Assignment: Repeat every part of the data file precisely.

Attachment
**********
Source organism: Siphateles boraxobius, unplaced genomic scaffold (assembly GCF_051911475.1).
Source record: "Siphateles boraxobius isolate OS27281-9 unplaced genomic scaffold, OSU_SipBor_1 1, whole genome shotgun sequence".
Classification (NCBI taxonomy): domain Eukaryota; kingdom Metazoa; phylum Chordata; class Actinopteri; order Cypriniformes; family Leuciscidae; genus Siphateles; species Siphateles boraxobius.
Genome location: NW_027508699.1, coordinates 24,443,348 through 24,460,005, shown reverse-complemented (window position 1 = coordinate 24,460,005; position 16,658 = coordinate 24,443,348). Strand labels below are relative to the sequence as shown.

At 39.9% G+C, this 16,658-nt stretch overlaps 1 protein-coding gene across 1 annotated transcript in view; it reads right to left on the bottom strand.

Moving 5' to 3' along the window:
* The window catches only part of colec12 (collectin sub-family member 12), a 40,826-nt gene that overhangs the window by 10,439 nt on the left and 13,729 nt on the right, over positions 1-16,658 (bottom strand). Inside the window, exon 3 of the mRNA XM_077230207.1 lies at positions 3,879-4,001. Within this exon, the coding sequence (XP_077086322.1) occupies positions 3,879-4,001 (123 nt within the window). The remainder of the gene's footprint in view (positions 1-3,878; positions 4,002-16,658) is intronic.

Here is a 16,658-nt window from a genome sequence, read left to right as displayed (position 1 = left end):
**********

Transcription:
Source organism: Siphateles boraxobius, unplaced genomic scaffold (assembly GCF_051911475.1).
Source record: "Siphateles boraxobius isolate OS27281-9 unplaced genomic scaffold, OSU_SipBor_1 1, whole genome shotgun sequence".
Classification (NCBI taxonomy): domain Eukaryota; kingdom Metazoa; phylum Chordata; class Actinopteri; order Cypriniformes; family Leuciscidae; genus Siphateles; species Siphateles boraxobius.
Genome location: NW_027508699.1, coordinates 24,443,348 through 24,460,005, shown reverse-complemented (window position 1 = coordinate 24,460,005; position 16,658 = coordinate 24,443,348). Strand labels below are relative to the sequence as shown.

At 39.9% G+C, this 16,658-nt stretch overlaps 1 protein-coding gene across 1 annotated transcript in view; it reads right to left on the bottom strand.

Moving 5' to 3' along the window:
* The window catches only part of colec12 (collectin sub-family member 12), a 40,826-nt gene that overhangs the window by 10,439 nt on the left and 13,729 nt on the right, over positions 1-16,658 (bottom strand). Inside the window, exon 3 of the mRNA XM_077230207.1 lies at positions 3,879-4,001. Within this exon, the coding sequence (XP_077086322.1) occupies positions 3,879-4,001 (123 nt within the window). The remainder of the gene's footprint in view (positions 1-3,878; positions 4,002-16,658) is intronic.

Here is a 16,658-nt window from a genome sequence, read left to right as displayed (position 1 = left end):